Disturbing Sexual Charges Dismissed Against Mohler Men
LAFAYETTE CO. — Prosecutors said Wednesday afternoon that they have dismissed all charges against five men in the Mohler family, accused by female family members of extreme sexual abuse that the women say lasted for years.
Prosecutors say they didn’t think they had enough evidence against the men to pursue the case and convince a jury of the crimes.
“As far as we are aware, there’s not enough evidence on which to proceed with a case. Our office has worked cooperatively with law enforcement and we have no plans at this time to file a charge,” said Jackson County prosecutor Jean Peters Baker in a statement.
In 2009, police arrested six male members of the Mohler family for allegedly molesting young female family members on a western Missouri farm in the mid-1980s. The alleged victims, who said they’d repressed the memories, said some of them were forced as children into marriages with the men, and forced to consummate the marriages in a ceremonial fashion.
The accusers said the abuse started when they were very young and they say they repressed the memories for more than 20 years. The women even claimed three of their relatives forced them to have sex with a horse.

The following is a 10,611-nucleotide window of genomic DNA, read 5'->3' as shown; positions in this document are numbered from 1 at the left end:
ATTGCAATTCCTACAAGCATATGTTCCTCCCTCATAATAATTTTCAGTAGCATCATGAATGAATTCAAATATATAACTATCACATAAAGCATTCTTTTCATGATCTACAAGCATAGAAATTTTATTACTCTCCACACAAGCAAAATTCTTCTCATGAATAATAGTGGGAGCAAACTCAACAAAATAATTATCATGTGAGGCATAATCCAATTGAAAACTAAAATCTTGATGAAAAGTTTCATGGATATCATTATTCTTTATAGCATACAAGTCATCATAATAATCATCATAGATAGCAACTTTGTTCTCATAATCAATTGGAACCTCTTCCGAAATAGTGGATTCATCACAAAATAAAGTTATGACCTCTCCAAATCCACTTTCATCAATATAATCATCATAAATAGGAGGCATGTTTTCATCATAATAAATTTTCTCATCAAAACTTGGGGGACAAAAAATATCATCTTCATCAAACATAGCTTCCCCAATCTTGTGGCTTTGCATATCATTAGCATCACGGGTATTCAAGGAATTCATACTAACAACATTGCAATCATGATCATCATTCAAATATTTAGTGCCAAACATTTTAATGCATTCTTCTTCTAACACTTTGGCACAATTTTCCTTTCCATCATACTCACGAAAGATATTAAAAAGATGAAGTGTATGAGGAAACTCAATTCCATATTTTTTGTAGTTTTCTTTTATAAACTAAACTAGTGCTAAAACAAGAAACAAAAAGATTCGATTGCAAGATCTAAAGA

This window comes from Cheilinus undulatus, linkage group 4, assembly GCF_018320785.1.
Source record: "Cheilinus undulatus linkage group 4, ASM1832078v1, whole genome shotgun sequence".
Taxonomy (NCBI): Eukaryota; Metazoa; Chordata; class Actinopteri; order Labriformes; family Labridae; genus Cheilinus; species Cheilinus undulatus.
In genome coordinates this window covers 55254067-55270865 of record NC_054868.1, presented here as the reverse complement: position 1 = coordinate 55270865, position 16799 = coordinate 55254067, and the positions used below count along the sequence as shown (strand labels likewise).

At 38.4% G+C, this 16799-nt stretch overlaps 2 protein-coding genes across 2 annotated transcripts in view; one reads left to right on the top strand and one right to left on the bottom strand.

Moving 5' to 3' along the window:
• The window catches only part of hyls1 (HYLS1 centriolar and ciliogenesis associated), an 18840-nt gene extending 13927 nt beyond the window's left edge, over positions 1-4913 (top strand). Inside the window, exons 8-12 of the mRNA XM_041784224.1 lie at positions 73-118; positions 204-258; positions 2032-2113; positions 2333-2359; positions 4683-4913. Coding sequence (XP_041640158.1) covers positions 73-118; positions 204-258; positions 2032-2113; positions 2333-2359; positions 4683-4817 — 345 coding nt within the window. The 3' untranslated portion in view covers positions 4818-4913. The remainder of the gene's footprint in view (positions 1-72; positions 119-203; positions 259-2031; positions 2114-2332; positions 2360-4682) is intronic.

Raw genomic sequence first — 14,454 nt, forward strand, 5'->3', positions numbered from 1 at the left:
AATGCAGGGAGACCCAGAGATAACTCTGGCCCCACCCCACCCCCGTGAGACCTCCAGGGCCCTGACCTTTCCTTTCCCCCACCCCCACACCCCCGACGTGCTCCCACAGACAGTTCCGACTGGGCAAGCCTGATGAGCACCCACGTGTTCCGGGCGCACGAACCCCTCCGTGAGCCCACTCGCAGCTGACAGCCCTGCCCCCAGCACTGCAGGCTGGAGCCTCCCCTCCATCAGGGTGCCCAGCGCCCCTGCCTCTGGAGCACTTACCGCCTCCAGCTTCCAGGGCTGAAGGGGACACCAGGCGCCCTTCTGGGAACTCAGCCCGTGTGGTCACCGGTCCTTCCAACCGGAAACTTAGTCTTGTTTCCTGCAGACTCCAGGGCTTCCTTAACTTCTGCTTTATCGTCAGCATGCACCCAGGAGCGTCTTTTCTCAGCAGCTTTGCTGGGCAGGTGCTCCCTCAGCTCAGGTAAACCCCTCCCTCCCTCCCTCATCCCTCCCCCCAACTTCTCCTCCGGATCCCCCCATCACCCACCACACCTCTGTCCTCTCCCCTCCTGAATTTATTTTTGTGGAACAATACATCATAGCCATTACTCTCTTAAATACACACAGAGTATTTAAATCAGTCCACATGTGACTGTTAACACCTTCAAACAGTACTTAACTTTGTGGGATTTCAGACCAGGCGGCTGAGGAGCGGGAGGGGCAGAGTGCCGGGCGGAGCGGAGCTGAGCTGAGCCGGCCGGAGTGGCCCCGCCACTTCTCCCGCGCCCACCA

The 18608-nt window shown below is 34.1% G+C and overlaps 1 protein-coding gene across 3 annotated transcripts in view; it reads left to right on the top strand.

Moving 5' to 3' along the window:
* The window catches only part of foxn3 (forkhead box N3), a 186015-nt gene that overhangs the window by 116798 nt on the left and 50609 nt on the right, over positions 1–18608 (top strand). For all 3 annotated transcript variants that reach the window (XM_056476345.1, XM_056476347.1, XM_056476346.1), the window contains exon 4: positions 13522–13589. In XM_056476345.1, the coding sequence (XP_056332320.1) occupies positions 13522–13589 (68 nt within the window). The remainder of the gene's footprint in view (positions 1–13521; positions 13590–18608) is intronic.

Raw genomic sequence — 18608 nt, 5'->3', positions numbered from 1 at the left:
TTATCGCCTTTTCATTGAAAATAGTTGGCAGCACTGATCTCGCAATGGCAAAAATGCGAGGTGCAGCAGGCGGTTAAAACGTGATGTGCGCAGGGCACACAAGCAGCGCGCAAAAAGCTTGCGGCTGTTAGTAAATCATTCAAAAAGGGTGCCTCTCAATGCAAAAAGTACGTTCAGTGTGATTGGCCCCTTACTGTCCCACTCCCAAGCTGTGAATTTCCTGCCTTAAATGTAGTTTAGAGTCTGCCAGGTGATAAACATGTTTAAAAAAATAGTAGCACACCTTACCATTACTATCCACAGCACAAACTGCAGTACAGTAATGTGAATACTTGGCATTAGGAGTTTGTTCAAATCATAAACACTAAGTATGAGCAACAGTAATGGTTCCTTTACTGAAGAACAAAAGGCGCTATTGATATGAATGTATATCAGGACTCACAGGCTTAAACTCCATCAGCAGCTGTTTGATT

Two of the women say they wrote down the crimes against them in 1988, before they decided to run away. They put the memories in a jar and buried the jar, they said. Police looked for the jar, but could never locate it. The women’s brother confirmed their account of sexual abuse and said he remembers unearthing the jar and burying it again quickly when they asked him to.
One of the men, Darrel Mohler, 74, died in September 2011 awaiting trial in a Florida jail.
All others had pleaded not guilty to the accusations.
Burrell Mohler Sr., the patriarch of the Mohler family was released from jail February 17, after spending two years behind bars, although he still faced the complex rape and sodomy charges.
In February, the judge in the case heard arguments from the defense that the alleged victims should not be allowed to testify in the case because the state still hadn’t given them the victims’ medical and mental health records that defense requested more than a year ago.
The prosecutor argued that the victims themselves are reluctant to release records for privacy reasons.
The judge denied the defense motion, saying that the failure to get the records is not the state’s fault. At the time, he said the case would move forward as planned. A trial date was set for July.
Prosecutor Kellie Campbell says it’s not whether or not she believes the men are guilty, but it’s about what she can prove in court by a reasonable doubt.
“I’ve prosecuted sexual abuse cases a number of times over the last 20 years taking several of those cases to trial,” Campbell said. “I can tell you they’re difficult cases to prosecute regardless of the long term delay and disclosure.”
A family member says he never saw anything over the years to corroborate the victim’s stories.